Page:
As part of every major processor launch, we like to have our architecture overview piece. With the introduction of the Intel Xeon D-2100 series, Intel brings a flavor of its Skylake generation cores together with enhanced platform-level enhancements to bring a major new solution to market. Intended for edge deployments, this is a newer, more expandable and more powerful solution than the Xeon D-1500 series. In this article, we are going to cover the architecture and platform of the new Skylake-D generation Xeon D family.
Intel Xeon D-2100 Microarchitecture Refresher
One of the biggest reasons for the existence of the Xeon D product line is to serve as an instruction set compatible edge computing platform. As such, Intel needed to release an updated part that matches much of the functionality of the Intel Xeon Scalable family codenamed Skylake-SP. You can read more about the microarchitecture in-depth, but we wanted to highlight a few key points.
First, the new chips have switched to the newer mesh interconnect. This makes perfect sense as the L2/ L3 caches and home controllers have been aligned to the Skylake-SP generation with the 1MB / 1.375MB split between L2 and L3 caches.
The cores themselves will be similar to the Skylake-SP cores and have features such as updated Turbo boost which can handle per-core boosting and faster transitions between states than previous generations.
The actual instruction set has been updated to align with the Skylake-SP generation as well. This is important for customers who want their applications to run identically on the edge as they do in the primary data centers.
A key point here is that the new Xeon D-2100 series only has the single port FMA solution similar to the Intel Xeon Bronze, Xeon Silver, and Xeon Gold 5100 series. What that means is that while the new edge SoCs can execute the AVX-512 code, they do not have the same compute capacity as the higher end Xeon Scalable parts.
Intel Xeon D-2100 Series Architecture and Platform
In terms of raw features, we have the standard Skylake-SP cores but there is much more to the platform. Here is Intel’s platform-level overview:
We wanted to highlight a few bits. First, there are now four memory channels instead of two on the Xeon D-1500. The memory capacity has jumped from 128GB maximum on the Xeon D-1500 series to 512GB now using 8x 64GB LRDIMMs. What is interesting is that a number of vendors are claiming 128GB DIMM support which would imply 1TB memory support. That would conflict with the lower 768GB memory cap of mainstream Xeon Scalable.
In terms of networking, all but the top end 18 core SKU have 4x 10GbE Ethernet. The MAC for this networking comes from the Intel X722 family of controllers which means that there is excellent OS support for this as it aligns with the Xeon Scalable PCH SKUs. Also aligning with the latest PCH generation is the ability to have QuickAssist Technology enabled SKUs. There are 100Gbps, 40Gbps and 20Gbps QAT options with the Xeon D-2100 series QAT SKUs.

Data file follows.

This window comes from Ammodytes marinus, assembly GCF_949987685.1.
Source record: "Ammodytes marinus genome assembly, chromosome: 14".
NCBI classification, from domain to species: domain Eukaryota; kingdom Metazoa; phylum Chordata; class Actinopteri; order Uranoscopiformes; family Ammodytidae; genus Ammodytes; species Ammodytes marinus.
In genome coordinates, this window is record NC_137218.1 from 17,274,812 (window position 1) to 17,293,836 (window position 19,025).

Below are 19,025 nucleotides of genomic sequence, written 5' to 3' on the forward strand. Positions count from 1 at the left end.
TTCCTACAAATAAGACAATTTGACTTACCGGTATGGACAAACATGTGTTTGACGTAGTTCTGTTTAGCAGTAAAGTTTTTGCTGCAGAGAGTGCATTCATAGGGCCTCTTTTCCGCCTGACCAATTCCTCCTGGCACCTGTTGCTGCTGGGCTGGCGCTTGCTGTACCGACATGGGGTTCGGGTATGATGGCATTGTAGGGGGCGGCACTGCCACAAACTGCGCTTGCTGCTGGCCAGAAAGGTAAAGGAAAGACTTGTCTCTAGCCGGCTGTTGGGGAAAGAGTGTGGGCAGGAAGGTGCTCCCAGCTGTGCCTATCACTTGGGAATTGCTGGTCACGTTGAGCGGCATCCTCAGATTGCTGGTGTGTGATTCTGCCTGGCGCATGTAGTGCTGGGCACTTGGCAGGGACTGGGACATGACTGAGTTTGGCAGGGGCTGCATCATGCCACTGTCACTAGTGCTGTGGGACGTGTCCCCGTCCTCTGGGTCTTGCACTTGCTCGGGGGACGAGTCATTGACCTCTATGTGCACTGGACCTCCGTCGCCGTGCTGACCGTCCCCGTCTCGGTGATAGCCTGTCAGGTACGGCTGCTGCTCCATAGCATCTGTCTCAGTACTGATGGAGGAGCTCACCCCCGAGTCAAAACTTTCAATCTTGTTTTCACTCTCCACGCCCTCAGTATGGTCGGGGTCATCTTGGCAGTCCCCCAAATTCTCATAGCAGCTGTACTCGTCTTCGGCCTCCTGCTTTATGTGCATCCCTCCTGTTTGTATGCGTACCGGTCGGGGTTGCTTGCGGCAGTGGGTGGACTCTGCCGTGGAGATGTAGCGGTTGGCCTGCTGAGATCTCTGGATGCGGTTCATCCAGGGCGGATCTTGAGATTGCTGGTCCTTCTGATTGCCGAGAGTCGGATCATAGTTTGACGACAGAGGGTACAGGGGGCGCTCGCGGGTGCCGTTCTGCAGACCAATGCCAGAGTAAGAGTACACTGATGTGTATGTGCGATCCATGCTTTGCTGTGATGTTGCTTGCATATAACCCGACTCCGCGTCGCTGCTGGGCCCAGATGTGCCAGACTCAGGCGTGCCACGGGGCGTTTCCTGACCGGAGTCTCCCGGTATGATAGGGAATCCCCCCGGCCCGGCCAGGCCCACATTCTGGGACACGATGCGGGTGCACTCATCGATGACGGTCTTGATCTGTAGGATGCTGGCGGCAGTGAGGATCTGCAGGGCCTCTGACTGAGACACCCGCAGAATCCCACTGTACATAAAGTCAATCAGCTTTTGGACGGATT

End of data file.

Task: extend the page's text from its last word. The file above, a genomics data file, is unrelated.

In terms of the platform I/O, there is a major generational difference again matching the Lewisburg PCH. With this generation, there is a greater focus on PCIe connectivity. There are two PCIe 3.0 x16 hubs available for 32x PCIe 3.0 lanes total. Beyond this, there are 20 HSIO lanes that can be used for additional PCIe (20), SATA III (14) or USB 3.0 (4). This is similar to the Intel Atom C3000 series SoCs as well.
We are not yet sure how the Xeon D-2100 is put together. If one looks at the Lewisburg PCH family, one will notice a striking similarity between the platform features of Xeon D-2100 and the Lewisburg PCH family.
The 4x 10GbE, optional Quick Assist and the ability to provide downstream I/O are present with Lewisburg. Likewise, the 20x downstream PCIe 3.0 lanes, or up to 14 SATA III lanes match the Xeon D-2100 specs.
For those deploying the Intel Xeon D-2100 this is great news as it minimizes the number of drivers which is a net positive no matter if the PCH functionality is integrated on silicon or simply that there is a Lewisburg PCH on the same package.
A lot of technology geeks are going to question whether this is indeed a true SoC or a package made up of a Xeon Scalable die plus a Lewisburg PCH. While from a cost standpoint there are implications, what matters to embedded customers is that the packaging is smaller without the LGA3647 socket plus a seperate PCH.
There are a few architectural themes that are important to remember. Compared to previous generations and the Intel Atom C3000 series, there is a greater emphasis on matching the Xeon Scalable instruction set and expanding I/O and memory. To handle all of these enhancements, TDPs are up significantly with a range of 60-110W. If you compare this to Xeon D-1500 series which could get into 25W SKUs and where the primary compute SKUs topped out at 65W, it is clear that Xeon D’s title as the low power performance option is diminished.
At the same time, if you were looking to build more robust edge compute, network, and storage infrastructure, the new Intel Xeon D-2100 series is going to be a major upgrade if you need a smaller form factor. If you can tolerate a larger form factor, even more consolidation can occur by stepping up the full-scale Xeon Scalable line.
If you want to read more about the new product family, check out our Intel Xeon D-2100 launch coverage central.